Recently, a parent asked me if her 4 year old son was showing any signs of dyslexia. Upon further questioning, I was able to gather that this parent felt her child often mixed up letters when writing his name, and focused on the B in the middle of his name, rather than the first letter, J, like most children. I was able to discuss with her that we would, obviously, continue to monitor her child’s reading and writing ability, but as he is just beginning to learn to write letters, his confusion about how to properly order them is natural.
After working on the group project this week, I was keen to share more insight with this parent on how dyslexia works, and how to recognize it. Sally Shaywitz, contributor to the Jossey-Bass Reader on the Brain and Learning, discusses what exactly happens when a person with dyslexia reads. There has been discovered to be a weakness in the phonological model of language area in the brain. This part of the brain processes phonemes and the alphabetic principle. This means, that the underlying issue is not that children see words incorrectly, but that their brain processes the phonemes represented by each letter incorrectly. This means that young children with dyslexia often reorder the phonemes in words. For example, saying ’emeny’ instead of ‘enemy’. These children will also often switch phoneme sounds for similar ones in a word, for example ‘lotion’ instead of ‘ocean’.
These are all language behaviors that I often see in my young students, and are developmentally appropriate. It was a relief for me and for the parent to have some substantial clues to be on the look for in this young preschooler.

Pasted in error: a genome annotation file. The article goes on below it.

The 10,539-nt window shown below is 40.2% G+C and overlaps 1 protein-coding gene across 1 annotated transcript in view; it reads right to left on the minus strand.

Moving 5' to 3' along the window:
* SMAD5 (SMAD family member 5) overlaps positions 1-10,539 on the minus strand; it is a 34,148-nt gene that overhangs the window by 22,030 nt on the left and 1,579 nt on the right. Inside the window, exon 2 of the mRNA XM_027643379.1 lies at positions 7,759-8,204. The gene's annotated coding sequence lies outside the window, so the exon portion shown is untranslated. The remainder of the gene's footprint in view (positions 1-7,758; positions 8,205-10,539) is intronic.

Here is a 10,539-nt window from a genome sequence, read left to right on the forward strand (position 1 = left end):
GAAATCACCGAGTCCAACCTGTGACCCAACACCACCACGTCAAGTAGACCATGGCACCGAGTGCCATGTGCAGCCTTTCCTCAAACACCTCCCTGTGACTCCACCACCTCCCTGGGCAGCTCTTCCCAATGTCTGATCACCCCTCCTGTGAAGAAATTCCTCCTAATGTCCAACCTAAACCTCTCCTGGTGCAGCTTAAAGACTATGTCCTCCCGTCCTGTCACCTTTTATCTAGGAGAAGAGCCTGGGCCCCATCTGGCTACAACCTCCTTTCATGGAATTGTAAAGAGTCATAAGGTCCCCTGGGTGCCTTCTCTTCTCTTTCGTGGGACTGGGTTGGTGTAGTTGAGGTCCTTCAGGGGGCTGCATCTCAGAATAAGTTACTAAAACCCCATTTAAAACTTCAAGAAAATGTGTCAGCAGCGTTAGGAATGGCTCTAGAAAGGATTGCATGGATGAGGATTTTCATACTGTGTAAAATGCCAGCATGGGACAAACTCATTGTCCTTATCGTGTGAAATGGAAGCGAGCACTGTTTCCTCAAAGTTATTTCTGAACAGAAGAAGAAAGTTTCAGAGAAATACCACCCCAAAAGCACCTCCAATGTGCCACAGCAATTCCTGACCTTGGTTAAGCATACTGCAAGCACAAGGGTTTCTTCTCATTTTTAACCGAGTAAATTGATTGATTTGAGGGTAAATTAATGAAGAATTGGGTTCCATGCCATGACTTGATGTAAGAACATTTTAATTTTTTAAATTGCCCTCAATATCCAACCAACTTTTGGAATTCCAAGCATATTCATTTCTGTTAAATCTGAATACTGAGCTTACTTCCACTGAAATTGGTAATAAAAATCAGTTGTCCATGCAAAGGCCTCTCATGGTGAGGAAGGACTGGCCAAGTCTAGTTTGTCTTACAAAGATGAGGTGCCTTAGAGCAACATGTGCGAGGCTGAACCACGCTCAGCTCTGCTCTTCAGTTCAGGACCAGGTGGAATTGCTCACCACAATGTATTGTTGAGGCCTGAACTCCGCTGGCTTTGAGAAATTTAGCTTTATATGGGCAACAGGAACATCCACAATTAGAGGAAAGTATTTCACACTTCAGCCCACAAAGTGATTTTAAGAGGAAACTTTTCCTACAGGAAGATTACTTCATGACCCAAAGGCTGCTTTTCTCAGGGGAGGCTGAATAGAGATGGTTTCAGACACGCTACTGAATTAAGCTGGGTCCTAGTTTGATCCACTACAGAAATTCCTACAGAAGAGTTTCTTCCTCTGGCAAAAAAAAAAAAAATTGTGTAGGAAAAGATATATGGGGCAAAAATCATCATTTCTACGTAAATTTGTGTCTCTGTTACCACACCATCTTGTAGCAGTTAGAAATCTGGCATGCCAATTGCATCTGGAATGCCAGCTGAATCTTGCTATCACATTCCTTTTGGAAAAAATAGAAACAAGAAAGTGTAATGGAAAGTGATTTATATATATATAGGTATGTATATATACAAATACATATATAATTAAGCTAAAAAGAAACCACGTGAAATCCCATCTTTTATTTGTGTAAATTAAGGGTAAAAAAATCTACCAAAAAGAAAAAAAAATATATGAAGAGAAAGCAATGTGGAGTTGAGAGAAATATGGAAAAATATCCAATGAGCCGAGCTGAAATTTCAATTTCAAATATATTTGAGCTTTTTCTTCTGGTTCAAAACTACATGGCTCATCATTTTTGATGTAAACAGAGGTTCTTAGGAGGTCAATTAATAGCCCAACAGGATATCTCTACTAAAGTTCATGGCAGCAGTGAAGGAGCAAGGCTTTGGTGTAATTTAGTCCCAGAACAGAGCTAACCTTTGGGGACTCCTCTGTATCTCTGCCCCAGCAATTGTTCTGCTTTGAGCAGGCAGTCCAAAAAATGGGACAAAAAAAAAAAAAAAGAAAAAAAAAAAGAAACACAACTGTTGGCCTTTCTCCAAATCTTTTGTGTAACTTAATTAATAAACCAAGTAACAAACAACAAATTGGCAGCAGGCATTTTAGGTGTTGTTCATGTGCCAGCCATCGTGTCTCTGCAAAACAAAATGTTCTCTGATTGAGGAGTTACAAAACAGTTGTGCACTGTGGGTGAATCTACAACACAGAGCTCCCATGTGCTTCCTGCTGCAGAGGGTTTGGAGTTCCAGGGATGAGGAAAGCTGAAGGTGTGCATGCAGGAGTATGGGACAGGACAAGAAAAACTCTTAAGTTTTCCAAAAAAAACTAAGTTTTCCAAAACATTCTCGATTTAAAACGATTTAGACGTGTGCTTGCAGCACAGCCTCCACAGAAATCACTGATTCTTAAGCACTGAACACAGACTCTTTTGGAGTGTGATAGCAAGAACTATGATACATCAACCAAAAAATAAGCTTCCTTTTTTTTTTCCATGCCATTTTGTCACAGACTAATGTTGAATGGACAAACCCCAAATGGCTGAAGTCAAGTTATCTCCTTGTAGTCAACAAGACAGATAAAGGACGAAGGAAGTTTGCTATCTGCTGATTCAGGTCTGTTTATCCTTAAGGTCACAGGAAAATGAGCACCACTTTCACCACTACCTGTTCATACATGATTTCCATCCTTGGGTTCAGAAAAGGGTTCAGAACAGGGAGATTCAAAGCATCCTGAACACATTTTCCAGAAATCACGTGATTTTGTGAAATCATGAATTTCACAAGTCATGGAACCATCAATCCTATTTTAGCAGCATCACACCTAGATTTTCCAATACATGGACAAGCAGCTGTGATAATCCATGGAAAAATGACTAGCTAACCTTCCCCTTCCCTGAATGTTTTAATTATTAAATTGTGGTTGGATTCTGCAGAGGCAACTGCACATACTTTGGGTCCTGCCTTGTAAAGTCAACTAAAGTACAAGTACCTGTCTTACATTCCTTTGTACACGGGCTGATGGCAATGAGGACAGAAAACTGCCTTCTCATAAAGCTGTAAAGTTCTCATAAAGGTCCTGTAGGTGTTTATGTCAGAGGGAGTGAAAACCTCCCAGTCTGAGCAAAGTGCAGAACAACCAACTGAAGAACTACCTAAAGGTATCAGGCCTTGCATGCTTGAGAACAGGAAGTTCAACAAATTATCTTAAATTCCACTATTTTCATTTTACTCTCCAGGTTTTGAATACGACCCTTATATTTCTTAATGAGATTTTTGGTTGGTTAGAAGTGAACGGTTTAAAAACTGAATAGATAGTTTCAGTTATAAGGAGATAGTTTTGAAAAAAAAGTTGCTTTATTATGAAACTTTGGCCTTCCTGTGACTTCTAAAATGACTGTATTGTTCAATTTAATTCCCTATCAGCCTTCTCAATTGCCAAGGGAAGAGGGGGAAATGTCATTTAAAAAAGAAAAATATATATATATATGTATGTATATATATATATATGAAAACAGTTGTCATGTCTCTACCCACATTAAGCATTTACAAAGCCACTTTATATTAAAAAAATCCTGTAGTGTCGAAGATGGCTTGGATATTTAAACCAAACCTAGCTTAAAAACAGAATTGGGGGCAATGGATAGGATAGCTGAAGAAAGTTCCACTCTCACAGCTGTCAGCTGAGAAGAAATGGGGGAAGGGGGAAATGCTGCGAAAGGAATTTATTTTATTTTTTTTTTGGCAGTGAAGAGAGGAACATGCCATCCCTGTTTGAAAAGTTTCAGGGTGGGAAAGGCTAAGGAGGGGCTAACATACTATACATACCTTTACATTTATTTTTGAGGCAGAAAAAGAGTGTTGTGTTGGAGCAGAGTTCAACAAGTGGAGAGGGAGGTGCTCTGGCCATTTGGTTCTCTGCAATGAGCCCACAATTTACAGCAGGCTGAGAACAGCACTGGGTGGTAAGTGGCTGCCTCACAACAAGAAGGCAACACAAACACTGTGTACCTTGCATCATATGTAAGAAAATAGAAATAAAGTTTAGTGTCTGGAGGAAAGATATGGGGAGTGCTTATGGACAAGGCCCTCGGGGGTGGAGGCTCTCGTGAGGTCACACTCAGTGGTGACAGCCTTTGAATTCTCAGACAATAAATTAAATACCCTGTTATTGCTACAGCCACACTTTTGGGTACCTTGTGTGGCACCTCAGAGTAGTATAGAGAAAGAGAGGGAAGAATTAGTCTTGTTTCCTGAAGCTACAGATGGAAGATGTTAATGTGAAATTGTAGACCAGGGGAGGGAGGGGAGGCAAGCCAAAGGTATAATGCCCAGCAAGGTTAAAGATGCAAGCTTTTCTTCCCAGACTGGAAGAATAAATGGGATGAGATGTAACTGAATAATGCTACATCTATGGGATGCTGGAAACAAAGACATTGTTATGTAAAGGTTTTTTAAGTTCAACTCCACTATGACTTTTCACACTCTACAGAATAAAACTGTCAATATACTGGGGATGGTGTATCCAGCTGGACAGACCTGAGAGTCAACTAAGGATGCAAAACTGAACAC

The thing that stuck with me most this week, aside from dyslexia, was a section on mnemonic devices in Brain Matters. I have always used mnemonics to remember concepts and words that I otherwise seemed hopeless to retain. As I read through Wolfe’s explanationof the different types of mnemonics and when you might employ them, all of my past devices came flooding back to me. I don’t think I would have passed a single high school Spanish class without them! I was intrigued, however, because it never occurred to me why mnemonic devices work. Wolfe describes how creating these devices tie this random knowledge to a student on a more personal level, making it more likely that they will recall it later.
I work hard every day to make the skills I am teaching relatable to my students, increasing the chances of retention. As my students focus on letter/sound relationships, we made “I love…” books. Each child created their own book containing a list of things they enjoy, one for each letter of the alphabet. We spent weeks compiling the books, focusing on each letter/sound relationship. Today one of my students was trying to remember the sound that W makes “W is for my friend Wyatt and Wyatt sounds like wa wa wa.” We had created our own mnemonic devices. I think this strategy is brilliant and an important one for students to learn.
Jossey-Bass Inc. (2008). The Jossey-Bass reader on the brain and learning. San Francisco: Jossey-Bass.